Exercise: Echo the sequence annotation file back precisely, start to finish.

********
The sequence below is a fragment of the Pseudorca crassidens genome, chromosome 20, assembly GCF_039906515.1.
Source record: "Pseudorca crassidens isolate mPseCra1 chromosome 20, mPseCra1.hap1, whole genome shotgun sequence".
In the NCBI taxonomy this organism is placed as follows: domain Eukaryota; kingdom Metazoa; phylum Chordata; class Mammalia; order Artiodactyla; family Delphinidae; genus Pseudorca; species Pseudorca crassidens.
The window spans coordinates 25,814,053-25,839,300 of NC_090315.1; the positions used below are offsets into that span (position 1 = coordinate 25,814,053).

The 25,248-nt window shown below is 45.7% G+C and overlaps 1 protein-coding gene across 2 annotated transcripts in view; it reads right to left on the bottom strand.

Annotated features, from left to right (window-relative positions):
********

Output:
The sequence below is a fragment of the Pseudorca crassidens genome, chromosome 20, assembly GCF_039906515.1.
Source record: "Pseudorca crassidens isolate mPseCra1 chromosome 20, mPseCra1.hap1, whole genome shotgun sequence".
In the NCBI taxonomy this organism is placed as follows: domain Eukaryota; kingdom Metazoa; phylum Chordata; class Mammalia; order Artiodactyla; family Delphinidae; genus Pseudorca; species Pseudorca crassidens.
The window spans coordinates 25,814,053-25,839,300 of NC_090315.1; the positions used below are offsets into that span (position 1 = coordinate 25,814,053).

The 25,248-nt window shown below is 45.7% G+C and overlaps 1 protein-coding gene across 2 annotated transcripts in view; it reads right to left on the bottom strand.

Annotated features, from left to right (window-relative positions):